Last year Al Ahsa Oasis was named a Unesco world heritage site, taking Saudi Arabia’s total of historically recognised cultural sites to five, with a further nine on the tentative list. Unesco – or the United Nations Educational, Scientific and Cultural Organisation, to give it its full name – was set up after the devastation of the Second World War to promote a humanist vision of a universal legacy. World heritage sites are monuments or landscapes chosen as signposts of our collective human journey or because they embody our shared human experience. Among the most famous are Stonehenge in the UK, the Pyramids in Giza and the Taj Mahal in India. What is special about Saudi Arabia’s Unesco sites is that they don’t simply tell the national story of the Kingdom; they also speak of its place in the world and its contribution to the grand sweep of history.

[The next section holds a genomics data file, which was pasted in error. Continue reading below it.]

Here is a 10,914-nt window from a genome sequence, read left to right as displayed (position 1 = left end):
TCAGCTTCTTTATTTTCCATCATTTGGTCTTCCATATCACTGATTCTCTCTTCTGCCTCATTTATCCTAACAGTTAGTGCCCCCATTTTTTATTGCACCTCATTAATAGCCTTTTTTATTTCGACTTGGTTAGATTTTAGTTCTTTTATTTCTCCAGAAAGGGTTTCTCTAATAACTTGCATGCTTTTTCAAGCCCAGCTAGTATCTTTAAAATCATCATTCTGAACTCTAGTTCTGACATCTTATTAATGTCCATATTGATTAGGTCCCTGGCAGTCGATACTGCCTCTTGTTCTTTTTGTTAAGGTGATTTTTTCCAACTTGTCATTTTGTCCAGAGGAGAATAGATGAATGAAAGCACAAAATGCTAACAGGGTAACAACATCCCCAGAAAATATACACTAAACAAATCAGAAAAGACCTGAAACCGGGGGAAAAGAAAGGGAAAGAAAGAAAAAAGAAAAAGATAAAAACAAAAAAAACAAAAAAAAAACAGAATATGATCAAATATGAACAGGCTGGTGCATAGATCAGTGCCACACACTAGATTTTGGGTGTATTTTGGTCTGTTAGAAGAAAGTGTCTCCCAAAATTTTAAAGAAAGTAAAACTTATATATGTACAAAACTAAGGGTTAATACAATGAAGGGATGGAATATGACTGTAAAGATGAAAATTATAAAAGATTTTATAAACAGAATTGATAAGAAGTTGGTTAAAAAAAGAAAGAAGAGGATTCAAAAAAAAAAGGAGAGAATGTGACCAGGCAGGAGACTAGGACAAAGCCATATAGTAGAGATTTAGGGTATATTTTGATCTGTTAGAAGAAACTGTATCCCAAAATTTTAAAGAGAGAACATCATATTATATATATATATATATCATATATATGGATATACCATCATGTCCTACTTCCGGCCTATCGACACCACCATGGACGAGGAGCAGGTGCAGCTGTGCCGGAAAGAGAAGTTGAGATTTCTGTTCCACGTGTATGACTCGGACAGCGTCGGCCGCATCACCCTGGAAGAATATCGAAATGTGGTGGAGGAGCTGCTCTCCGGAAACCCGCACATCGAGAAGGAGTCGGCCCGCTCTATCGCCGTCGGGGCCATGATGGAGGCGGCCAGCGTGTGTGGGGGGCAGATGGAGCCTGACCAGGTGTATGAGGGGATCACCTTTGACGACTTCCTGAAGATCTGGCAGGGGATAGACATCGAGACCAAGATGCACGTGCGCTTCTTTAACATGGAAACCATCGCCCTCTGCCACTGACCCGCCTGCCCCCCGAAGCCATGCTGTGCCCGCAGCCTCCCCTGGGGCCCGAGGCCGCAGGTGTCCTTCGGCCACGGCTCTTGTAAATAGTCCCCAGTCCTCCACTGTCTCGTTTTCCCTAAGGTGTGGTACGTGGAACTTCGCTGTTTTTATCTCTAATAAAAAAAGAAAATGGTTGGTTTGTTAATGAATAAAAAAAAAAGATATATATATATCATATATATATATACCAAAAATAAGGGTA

Saudi Arabia has one of the greatest repositories of ancient rock art to be found anywhere in the world. The walls of the dry riverbeds or wadis meandering through the hills and mountains of western Arabia are covered with a dizzying array of images laboriously chiselled into the rock, including gods and goddesses, beasts both mystical and mundane, together with thousands of inscriptions in myriad ancient scripts. The rock art of the Hail region was inscribed on the list of world heritage sites in 2015, the same year that the rock art of Hima near Najran in southwest Saudi Arabia was placed on a tentative list, both featuring a remarkable sequence of images stretching back to the dawn of human civilisation.